On January 8th, we immigrated to Australia permanently and entered the often adventurous Queensland. The heat was immense, but in three or four weeks we were pretty used to it, as you either fry or survive (we may have done a bit of both). I have to admit I had my fears about coping with the wildlife and the unique challenges of living regional, but both have proved to be very unfounded. Even termites don't scare me as much anymore, and after seeing a few snakes in the wild, I've discovered they're not all that terrifying either. In fact, they're probably very terrified of me (particularly justifiable, if they knew me). Perhaps the biggest challenge about living regional is coping with the lack of rain. People on the coast think they've had a dry year, but they really don't know the half of it. Chinchilla hasn't seen rainfall above 10mm for months on end, and the drought just seems to continue. Time after time, we all check the forecast only to see that once again, there's no rain forecasted for the next ten days. It can be hard to imagine how life continues without proper rainfall, but it does seem to. Obviously farmers are getting very desperate, and even the animals are getting desperate. But we carry on as best as we can in the hope that God will provide, and it will rain again and the drought will break just like the last one did.
As far as making things work job wise out here, we've done very well. Michael has been teaching secondary school at our local Christian College, and I've been teaching up to forty music students a week and two classes of literacy extension (creative writing) students. We've purchased a house here and are living very happily in it. Peyton, our dog, has settled into Australia beautifully, and copes with the heat often better than we do. Additionally, I've had two new books published this year: Consort to the Shadows Part One and Part Two. This has felt like a particularly exciting achievement for me, as neither of these books have been published previously - they are entirely first editions. There are only two installments left in The Fledgling Account series now, and once they are out then I will have completed my literary magnum opus. I doubt I shall ever write a series this big again - the work involved is simply mammoth, and I've probably gone as far as I can into inventing a whole separate world with its cultures and accompanying languages.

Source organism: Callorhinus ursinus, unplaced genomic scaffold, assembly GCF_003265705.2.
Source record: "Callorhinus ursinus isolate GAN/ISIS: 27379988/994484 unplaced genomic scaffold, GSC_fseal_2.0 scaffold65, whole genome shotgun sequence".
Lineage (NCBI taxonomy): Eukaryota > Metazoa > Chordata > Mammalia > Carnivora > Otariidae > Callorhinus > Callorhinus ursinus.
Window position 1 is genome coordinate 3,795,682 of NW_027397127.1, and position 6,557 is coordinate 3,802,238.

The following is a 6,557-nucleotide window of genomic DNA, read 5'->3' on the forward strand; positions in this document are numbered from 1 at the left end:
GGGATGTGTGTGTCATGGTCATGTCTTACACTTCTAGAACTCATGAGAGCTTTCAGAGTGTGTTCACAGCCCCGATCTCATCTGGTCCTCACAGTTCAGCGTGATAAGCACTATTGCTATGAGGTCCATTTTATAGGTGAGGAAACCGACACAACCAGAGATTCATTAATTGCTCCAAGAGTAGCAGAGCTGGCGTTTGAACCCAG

To top things off, we visited New Zealand for ten days around the time of Christmas this year, and caught up with the family once more. Christchurch was freezing and rainy (why can't they share some rain with Chinchilla???), so staying inside was mandatory so that I didn't get sick. Then we flew to the North Island and visited the Bay of Islands and Hamilton. The Bay was beautiful as always, but very windy this year, meaning kayaking was rather fierce. The waves buffeted me around no end, but I usually got where I wanted to go and was rewarded with very pleasant views on the way there and back. In Hamilton, we saw my immediate family and shared Christmas with them. The colder weather was a true shock. Now we're back in Queensland, listening to the squawking of parrots and experiencing the quiet thrum of the earth as the heat builds and builds day after day. It's dry here, but I wouldn't go back to New Zealand to live if you paid me to, even though it's hard to explain exactly why. Everyone has their preferences, and for me Queensland is home now. My citizenship may be dual, but in my heart, Australia is my home.
Next year is going to bring some radical changes for us as a family, as we are expecting a rather different sort of sequel in June, of course praying that everything goes well. I'm not the clucky baby type to be honest, but I've always wanted to have a child - so Aussie baby here we come. Can't wait to show you the wonders of Queensland as well.